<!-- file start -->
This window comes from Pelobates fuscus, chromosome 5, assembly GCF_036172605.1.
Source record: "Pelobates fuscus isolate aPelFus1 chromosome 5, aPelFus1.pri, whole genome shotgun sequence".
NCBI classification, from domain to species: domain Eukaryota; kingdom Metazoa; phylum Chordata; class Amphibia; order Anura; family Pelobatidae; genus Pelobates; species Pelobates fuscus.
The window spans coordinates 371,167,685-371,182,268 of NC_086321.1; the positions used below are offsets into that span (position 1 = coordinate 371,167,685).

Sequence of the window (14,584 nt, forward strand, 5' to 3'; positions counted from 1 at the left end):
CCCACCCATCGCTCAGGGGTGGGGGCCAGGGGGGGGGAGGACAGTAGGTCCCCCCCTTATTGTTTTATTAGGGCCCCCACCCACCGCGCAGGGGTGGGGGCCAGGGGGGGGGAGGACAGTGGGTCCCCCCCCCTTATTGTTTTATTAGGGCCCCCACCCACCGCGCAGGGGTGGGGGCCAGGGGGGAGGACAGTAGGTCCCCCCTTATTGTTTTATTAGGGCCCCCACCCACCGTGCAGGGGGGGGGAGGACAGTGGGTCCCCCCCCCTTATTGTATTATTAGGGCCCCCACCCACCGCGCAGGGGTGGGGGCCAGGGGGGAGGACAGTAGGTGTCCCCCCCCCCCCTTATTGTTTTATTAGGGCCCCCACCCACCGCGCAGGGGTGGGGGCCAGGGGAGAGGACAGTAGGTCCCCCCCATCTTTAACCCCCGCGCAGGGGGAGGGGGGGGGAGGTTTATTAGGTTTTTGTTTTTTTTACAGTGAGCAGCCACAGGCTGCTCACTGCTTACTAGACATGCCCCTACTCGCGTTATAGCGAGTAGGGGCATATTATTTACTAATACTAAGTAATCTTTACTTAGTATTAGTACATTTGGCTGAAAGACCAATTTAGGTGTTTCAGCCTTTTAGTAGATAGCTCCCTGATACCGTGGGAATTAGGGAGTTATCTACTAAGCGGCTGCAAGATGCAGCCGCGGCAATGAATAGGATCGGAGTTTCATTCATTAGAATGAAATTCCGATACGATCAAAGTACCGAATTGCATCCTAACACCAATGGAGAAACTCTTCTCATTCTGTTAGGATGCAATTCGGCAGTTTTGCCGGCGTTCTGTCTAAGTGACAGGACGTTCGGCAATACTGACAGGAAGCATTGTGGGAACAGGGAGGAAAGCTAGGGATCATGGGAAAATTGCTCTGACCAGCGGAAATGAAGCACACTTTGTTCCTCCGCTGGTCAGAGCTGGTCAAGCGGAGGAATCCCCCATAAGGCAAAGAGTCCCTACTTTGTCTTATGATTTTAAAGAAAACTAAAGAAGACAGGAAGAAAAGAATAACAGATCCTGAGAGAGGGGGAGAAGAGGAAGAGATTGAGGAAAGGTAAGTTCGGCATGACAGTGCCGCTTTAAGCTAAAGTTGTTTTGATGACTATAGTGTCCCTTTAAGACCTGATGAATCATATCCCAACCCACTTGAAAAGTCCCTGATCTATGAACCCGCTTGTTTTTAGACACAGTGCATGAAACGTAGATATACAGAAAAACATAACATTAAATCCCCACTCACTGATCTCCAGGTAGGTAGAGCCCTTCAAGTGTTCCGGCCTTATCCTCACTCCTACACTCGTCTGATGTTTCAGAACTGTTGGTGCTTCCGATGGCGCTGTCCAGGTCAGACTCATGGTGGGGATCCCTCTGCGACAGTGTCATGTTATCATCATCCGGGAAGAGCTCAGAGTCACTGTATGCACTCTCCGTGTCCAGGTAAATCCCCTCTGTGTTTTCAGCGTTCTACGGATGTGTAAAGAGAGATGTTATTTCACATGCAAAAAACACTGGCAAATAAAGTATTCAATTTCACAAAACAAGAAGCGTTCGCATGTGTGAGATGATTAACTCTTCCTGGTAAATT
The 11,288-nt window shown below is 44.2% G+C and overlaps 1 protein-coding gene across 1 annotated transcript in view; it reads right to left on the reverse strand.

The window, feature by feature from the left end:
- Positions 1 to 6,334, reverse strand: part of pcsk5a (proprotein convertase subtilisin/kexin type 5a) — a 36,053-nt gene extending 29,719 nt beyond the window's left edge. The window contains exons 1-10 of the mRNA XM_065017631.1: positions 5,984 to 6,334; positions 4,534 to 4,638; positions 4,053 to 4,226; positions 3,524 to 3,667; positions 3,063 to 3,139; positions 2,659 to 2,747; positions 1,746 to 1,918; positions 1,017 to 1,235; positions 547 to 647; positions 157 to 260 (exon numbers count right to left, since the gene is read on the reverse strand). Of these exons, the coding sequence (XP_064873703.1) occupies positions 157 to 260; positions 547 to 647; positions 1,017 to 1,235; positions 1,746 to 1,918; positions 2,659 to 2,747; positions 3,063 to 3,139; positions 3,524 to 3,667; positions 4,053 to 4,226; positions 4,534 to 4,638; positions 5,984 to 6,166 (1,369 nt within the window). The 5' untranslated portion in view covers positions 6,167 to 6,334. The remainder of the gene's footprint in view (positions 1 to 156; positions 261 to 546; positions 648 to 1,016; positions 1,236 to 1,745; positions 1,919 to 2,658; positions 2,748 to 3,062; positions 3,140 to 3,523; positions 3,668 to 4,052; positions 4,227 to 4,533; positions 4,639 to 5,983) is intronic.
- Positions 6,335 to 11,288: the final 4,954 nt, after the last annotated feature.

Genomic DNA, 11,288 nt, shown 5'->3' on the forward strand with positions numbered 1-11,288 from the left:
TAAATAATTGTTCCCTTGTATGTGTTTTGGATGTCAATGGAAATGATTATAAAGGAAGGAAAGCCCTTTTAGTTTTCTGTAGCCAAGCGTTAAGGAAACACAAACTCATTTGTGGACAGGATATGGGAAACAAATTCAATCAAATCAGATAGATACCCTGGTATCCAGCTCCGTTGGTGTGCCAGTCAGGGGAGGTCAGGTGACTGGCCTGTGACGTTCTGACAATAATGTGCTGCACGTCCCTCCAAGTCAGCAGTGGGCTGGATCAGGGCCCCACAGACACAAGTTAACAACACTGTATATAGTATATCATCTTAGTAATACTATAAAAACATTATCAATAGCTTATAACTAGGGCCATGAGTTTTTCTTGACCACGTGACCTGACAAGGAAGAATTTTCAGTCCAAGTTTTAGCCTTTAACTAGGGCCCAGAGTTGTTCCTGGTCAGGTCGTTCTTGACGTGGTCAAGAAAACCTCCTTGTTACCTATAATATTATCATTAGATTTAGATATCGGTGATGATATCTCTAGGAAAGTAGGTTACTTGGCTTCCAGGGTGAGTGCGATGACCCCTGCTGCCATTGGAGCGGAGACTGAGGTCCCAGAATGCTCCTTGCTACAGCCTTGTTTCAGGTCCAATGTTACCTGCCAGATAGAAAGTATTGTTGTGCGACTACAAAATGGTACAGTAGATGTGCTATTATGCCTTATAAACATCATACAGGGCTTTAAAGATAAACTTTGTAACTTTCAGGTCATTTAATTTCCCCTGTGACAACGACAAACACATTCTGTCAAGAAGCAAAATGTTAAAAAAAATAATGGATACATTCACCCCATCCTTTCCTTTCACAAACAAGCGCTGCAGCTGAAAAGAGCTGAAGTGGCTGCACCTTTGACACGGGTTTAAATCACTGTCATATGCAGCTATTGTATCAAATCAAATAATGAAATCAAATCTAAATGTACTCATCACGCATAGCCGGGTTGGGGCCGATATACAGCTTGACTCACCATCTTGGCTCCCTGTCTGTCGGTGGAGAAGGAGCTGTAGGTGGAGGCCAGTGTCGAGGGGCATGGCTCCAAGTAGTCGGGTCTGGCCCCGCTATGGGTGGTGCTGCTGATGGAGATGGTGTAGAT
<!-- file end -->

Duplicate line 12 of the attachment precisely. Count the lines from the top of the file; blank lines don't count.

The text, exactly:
TAAATAATTGTTCCCTTGTATGTGTTTTGGATGTCAATGGAAATGATTATAAAGGAAGGAAAGCCCTTTTAGTTTTCTGTAGCCAAGCGTTAAGGAAACACAAACTCATTTGTGGACAGGATATGGGAAACAAATTCAATCAAATCAGATAGATACCCTGGTATCCAGCTCCGTTGGTGTGCCAGTCAGGGGAGGTCAGGTGACTGGCCTGTGACGTTCTGACAATAATGTGCTGCACGTCCCTCCAAGTCAGCAGTGGGCTGGATCAGGGCCCCACAGACACAAGTTAACAACACTGTATATAGTATATCATCTTAGTAATACTATAAAAACATTATCAATAGCTTATAACTAGGGCCATGAGTTTTTCTTGACCACGTGACCTGACAAGGAAGAATTTTCAGTCCAAGTTTTAGCCTTTAACTAGGGCCCAGAGTTGTTCCTGGTCAGGTCGTTCTTGACGTGGTCAAGAAAACCTCCTTGTTACCTATAATATTATCATTAGATTTAGATATCGGTGATGATATCTCTAGGAAAGTAGGTTACTTGGCTTCCAGGGTGAGTGCGATGACCCCTGCTGCCATTGGAGCGGAGACTGAGGTCCCAGAATGCTCCTTGCTACAGCCTTGTTTCAGGTCCAATGTTACCTGCCAGATAGAAAGTATTGTTGTGCGACTACAAAATGGTACAGTAGATGTGCTATTATGCCTTATAAACATCATACAGGGCTTTAAAGATAAACTTTGTAACTTTCAGGTCATTTAATTTCCCCTGTGACAACGACAAACACATTCTGTCAAGAAGCAAAATGTTAAAAAAAATAATGGATACATTCACCCCATCCTTTCCTTTCACAAACAAGCGCTGCAGCTGAAAAGAGCTGAAGTGGCTGCACCTTTGACACGGGTTTAAATCACTGTCATATGCAGCTATTGTATCAAATCAAATAATGAAATCAAATCTAAATGTACTCATCACGCATAGCCGGGTTGGGGCCGATATACAGCTTGACTCACCATCTTGGCTCCCTGTCTGTCGGTGGAGAAGGAGCTGTAGGTGGAGGCCAGTGTCGAGGGGCATGGCTCCAAGTAGTCGGGTCTGGCCCCGCTATGGGTGGTGCTGCTGATGGAGATGGTGTAGAT